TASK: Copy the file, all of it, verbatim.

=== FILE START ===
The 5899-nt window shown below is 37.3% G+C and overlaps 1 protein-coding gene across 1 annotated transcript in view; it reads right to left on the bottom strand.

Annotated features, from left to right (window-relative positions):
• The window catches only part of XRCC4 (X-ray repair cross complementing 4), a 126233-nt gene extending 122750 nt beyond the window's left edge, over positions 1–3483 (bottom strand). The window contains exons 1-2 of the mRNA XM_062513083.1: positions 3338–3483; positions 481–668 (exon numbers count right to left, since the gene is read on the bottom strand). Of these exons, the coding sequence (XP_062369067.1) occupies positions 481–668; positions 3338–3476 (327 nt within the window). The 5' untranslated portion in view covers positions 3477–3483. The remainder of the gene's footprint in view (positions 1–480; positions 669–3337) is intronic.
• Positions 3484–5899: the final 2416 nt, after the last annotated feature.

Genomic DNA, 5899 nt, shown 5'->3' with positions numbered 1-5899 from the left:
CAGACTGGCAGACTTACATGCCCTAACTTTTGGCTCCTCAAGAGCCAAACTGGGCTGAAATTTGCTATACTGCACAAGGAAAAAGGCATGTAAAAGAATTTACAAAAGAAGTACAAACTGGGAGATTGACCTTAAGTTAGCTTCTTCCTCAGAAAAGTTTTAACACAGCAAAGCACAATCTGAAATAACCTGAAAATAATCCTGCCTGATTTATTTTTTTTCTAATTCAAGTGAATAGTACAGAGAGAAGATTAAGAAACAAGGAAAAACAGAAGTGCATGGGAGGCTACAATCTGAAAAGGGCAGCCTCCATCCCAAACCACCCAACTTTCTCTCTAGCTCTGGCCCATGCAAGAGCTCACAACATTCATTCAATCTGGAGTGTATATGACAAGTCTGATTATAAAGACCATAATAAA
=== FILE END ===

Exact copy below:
The 5899-nt window shown below is 37.3% G+C and overlaps 1 protein-coding gene across 1 annotated transcript in view; it reads right to left on the bottom strand.

Annotated features, from left to right (window-relative positions):
• The window catches only part of XRCC4 (X-ray repair cross complementing 4), a 126233-nt gene extending 122750 nt beyond the window's left edge, over positions 1–3483 (bottom strand). The window contains exons 1-2 of the mRNA XM_062513083.1: positions 3338–3483; positions 481–668 (exon numbers count right to left, since the gene is read on the bottom strand). Of these exons, the coding sequence (XP_062369067.1) occupies positions 481–668; positions 3338–3476 (327 nt within the window). The 5' untranslated portion in view covers positions 3477–3483. The remainder of the gene's footprint in view (positions 1–480; positions 669–3337) is intronic.
• Positions 3484–5899: the final 2416 nt, after the last annotated feature.

Genomic DNA, 5899 nt, shown 5'->3' with positions numbered 1-5899 from the left:
CAGACTGGCAGACTTACATGCCCTAACTTTTGGCTCCTCAAGAGCCAAACTGGGCTGAAATTTGCTATACTGCACAAGGAAAAAGGCATGTAAAAGAATTTACAAAAGAAGTACAAACTGGGAGATTGACCTTAAGTTAGCTTCTTCCTCAGAAAAGTTTTAACACAGCAAAGCACAATCTGAAATAACCTGAAAATAATCCTGCCTGATTTATTTTTTTTCTAATTCAAGTGAATAGTACAGAGAGAAGATTAAGAAACAAGGAAAAACAGAAGTGCATGGGAGGCTACAATCTGAAAAGGGCAGCCTCCATCCCAAACCACCCAACTTTCTCTCTAGCTCTGGCCCATGCAAGAGCTCACAACATTCATTCAATCTGGAGTGTATATGACAAGTCTGATTATAAAGACCATAATAAA